Oct. 10, 2018
For Immediate Release
Waterloo – Wilfrid Laurier University science researchers have been awarded a total of $1.2 million in funding from the Natural Sciences and Engineering Research Council’s (NSERC) Discovery Grants Program to support their continued excellence.
The recipients include researchers from the departments of biology; chemistry and biochemistry; geography and environmental studies; mathematics; physics and computer science; and the Lazaridis School of Business and Economics.
The Honourable Kirsty Duncan, Minister of Science and Sport, announced the results of the competition on Oct. 9, at the University of Windsor.
“These NSERC grant recipients are making substantial breakthroughs in their fields and demonstrate that Laurier’s researchers are leaders both nationally and internationally,” said Jeffery Jones, interim associate vice-president: research.
Among the recipients is Chemistry and Biochemistry Professor Dmitri Goussev, who has been doing industry-changing research in clean catalytic technologies.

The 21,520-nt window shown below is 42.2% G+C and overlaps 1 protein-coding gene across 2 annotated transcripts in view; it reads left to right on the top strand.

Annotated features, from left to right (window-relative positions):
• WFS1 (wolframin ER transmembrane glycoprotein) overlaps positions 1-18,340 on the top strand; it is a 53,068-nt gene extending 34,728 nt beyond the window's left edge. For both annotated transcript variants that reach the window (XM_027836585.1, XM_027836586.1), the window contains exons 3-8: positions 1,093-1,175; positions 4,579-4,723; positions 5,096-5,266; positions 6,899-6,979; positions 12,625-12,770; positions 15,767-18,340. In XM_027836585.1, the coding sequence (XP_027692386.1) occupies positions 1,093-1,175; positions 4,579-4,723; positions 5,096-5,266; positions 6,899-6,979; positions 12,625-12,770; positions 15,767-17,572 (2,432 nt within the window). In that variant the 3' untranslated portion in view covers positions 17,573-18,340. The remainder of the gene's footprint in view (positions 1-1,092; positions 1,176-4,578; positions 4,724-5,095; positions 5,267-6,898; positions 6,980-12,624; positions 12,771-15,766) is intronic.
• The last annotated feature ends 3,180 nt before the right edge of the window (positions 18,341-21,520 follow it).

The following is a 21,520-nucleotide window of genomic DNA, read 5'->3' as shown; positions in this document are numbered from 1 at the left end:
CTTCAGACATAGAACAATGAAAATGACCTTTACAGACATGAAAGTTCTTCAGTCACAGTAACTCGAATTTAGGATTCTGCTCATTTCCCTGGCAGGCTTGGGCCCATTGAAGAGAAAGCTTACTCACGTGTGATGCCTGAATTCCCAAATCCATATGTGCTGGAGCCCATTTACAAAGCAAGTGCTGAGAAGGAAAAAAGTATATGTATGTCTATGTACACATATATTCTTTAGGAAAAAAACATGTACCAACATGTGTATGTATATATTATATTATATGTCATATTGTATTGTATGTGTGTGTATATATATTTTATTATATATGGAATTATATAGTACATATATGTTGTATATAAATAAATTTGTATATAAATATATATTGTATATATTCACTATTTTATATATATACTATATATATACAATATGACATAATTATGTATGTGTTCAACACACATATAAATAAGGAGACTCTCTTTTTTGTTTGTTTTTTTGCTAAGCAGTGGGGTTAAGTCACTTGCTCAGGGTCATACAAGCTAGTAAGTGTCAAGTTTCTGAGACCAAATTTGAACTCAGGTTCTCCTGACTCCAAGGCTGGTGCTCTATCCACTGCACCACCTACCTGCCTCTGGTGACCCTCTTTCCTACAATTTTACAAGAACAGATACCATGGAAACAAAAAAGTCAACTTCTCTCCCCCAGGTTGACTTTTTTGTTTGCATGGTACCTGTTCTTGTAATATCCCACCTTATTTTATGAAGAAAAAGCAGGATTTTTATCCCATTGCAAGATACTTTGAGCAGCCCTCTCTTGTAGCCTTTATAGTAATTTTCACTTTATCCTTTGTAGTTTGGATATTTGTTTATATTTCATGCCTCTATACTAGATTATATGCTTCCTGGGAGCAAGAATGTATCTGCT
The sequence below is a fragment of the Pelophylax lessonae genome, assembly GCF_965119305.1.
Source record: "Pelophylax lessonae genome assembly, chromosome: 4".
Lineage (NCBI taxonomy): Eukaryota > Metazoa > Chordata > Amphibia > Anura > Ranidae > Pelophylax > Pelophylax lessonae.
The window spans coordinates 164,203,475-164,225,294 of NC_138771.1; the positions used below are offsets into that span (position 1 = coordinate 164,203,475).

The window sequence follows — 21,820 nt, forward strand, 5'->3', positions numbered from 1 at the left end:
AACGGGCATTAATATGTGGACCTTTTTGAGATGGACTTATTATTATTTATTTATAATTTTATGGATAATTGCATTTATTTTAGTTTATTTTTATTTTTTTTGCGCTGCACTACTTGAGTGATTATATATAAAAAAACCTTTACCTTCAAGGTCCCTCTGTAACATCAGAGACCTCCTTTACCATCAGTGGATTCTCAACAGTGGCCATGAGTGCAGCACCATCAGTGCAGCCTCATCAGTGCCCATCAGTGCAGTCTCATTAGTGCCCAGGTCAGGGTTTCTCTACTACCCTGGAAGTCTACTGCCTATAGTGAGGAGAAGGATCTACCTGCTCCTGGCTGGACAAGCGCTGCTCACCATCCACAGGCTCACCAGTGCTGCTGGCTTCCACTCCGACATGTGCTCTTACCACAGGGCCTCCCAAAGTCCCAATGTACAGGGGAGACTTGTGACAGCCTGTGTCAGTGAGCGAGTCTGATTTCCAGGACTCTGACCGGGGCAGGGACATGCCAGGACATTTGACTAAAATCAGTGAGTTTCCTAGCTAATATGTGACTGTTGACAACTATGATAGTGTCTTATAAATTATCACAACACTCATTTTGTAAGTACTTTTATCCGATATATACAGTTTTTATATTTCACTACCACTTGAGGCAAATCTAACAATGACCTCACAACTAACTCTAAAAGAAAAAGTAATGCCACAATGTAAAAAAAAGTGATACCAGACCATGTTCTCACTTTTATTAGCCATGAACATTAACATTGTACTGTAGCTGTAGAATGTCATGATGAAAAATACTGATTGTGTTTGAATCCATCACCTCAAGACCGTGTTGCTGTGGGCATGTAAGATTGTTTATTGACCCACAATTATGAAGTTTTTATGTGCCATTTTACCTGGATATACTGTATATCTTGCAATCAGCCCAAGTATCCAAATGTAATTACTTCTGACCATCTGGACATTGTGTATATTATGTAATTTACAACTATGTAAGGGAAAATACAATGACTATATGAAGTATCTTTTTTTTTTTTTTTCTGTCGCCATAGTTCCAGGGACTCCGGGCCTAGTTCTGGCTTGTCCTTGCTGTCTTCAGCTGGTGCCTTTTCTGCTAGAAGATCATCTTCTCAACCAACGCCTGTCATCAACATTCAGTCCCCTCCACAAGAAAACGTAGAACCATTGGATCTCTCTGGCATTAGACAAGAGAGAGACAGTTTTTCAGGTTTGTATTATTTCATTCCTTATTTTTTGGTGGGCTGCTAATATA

Goussev is already well known in his field for creating highly efficient catalysts that help convert esters into alcohol using hydrogenation. “Gusev catalysts” – as they’ve been become known – have quickly become popular among the global research community.
Goussev is continuing to build on that research by developing sustainable and clean catalysts for the dehydrogenative coupling of alcohols and reduction of carbonyl functionalities.
In recognition of the superior nature of his research, Goussev has also received a Discovery Accelerator Supplement of $120,000 over three years, to maximize the impact of his discoveries and help him compete with the best in the world.
The Discovery Accelerator Supplement is reserved for researchers who have an established and unique research program and who show strong potential to become international leaders in their field.
The other Laurier recipients of Discovery Grants are:
The Discovery Grants Program is NSERC's largest and longest-standing program and a key element of Canada's support for excellence in science research and training at Canadian universities.
Each grant is awarded based on recommendations from peer review committees of experts in each of 12 science and engineering fields. The research is also supported by the Research Support Fund.
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